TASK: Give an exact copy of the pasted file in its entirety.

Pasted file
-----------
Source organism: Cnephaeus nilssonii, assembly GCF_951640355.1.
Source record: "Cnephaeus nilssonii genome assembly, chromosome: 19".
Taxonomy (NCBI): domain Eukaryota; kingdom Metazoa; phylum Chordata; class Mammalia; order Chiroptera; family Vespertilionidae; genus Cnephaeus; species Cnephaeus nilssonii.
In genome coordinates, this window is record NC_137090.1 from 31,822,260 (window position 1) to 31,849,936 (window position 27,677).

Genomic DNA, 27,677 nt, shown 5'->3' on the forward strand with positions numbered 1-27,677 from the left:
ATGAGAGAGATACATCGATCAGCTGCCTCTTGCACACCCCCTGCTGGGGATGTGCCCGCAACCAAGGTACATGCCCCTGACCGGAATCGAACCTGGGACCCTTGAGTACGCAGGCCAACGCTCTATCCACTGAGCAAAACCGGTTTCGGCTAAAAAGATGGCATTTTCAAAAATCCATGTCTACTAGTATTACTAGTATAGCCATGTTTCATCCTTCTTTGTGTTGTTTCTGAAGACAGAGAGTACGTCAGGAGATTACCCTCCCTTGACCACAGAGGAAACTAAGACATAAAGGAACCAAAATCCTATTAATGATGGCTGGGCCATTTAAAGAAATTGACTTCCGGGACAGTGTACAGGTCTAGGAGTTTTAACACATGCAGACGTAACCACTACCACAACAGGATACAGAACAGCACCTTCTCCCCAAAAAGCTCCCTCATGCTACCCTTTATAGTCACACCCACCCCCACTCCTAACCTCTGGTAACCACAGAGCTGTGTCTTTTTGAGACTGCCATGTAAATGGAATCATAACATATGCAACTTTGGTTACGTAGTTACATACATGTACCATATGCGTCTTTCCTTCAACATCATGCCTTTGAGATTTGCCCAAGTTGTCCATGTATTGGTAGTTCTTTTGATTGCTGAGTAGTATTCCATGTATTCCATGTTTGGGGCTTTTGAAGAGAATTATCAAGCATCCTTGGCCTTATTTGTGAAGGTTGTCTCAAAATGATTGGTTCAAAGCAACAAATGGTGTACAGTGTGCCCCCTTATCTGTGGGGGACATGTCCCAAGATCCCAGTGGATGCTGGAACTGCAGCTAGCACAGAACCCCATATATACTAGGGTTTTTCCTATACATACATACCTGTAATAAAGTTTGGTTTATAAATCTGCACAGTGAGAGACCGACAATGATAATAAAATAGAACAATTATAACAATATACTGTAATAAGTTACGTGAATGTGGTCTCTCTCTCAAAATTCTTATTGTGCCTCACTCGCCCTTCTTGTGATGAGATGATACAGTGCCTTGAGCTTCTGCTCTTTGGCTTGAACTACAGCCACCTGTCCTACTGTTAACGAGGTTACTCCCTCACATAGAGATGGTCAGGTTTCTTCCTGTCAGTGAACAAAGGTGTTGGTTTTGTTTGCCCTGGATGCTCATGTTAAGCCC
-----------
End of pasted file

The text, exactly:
Source organism: Cnephaeus nilssonii, assembly GCF_951640355.1.
Source record: "Cnephaeus nilssonii genome assembly, chromosome: 19".
Taxonomy (NCBI): domain Eukaryota; kingdom Metazoa; phylum Chordata; class Mammalia; order Chiroptera; family Vespertilionidae; genus Cnephaeus; species Cnephaeus nilssonii.
In genome coordinates, this window is record NC_137090.1 from 31,822,260 (window position 1) to 31,849,936 (window position 27,677).

Genomic DNA, 27,677 nt, shown 5'->3' on the forward strand with positions numbered 1-27,677 from the left:
ATGAGAGAGATACATCGATCAGCTGCCTCTTGCACACCCCCTGCTGGGGATGTGCCCGCAACCAAGGTACATGCCCCTGACCGGAATCGAACCTGGGACCCTTGAGTACGCAGGCCAACGCTCTATCCACTGAGCAAAACCGGTTTCGGCTAAAAAGATGGCATTTTCAAAAATCCATGTCTACTAGTATTACTAGTATAGCCATGTTTCATCCTTCTTTGTGTTGTTTCTGAAGACAGAGAGTACGTCAGGAGATTACCCTCCCTTGACCACAGAGGAAACTAAGACATAAAGGAACCAAAATCCTATTAATGATGGCTGGGCCATTTAAAGAAATTGACTTCCGGGACAGTGTACAGGTCTAGGAGTTTTAACACATGCAGACGTAACCACTACCACAACAGGATACAGAACAGCACCTTCTCCCCAAAAAGCTCCCTCATGCTACCCTTTATAGTCACACCCACCCCCACTCCTAACCTCTGGTAACCACAGAGCTGTGTCTTTTTGAGACTGCCATGTAAATGGAATCATAACATATGCAACTTTGGTTACGTAGTTACATACATGTACCATATGCGTCTTTCCTTCAACATCATGCCTTTGAGATTTGCCCAAGTTGTCCATGTATTGGTAGTTCTTTTGATTGCTGAGTAGTATTCCATGTATTCCATGTTTGGGGCTTTTGAAGAGAATTATCAAGCATCCTTGGCCTTATTTGTGAAGGTTGTCTCAAAATGATTGGTTCAAAGCAACAAATGGTGTACAGTGTGCCCCCTTATCTGTGGGGGACATGTCCCAAGATCCCAGTGGATGCTGGAACTGCAGCTAGCACAGAACCCCATATATACTAGGGTTTTTCCTATACATACATACCTGTAATAAAGTTTGGTTTATAAATCTGCACAGTGAGAGACCGACAATGATAATAAAATAGAACAATTATAACAATATACTGTAATAAGTTACGTGAATGTGGTCTCTCTCTCAAAATTCTTATTGTGCCTCACTCGCCCTTCTTGTGATGAGATGATACAGTGCCTTGAGCTTCTGCTCTTTGGCTTGAACTACAGCCACCTGTCCTACTGTTAACGAGGTTACTCCCTCACATAGAGATGGTCAGGTTTCTTCCTGTCAGTGAACAAAGGTGTTGGTTTTGTTTGCCCTGGATGCTCATGTTAAGCCC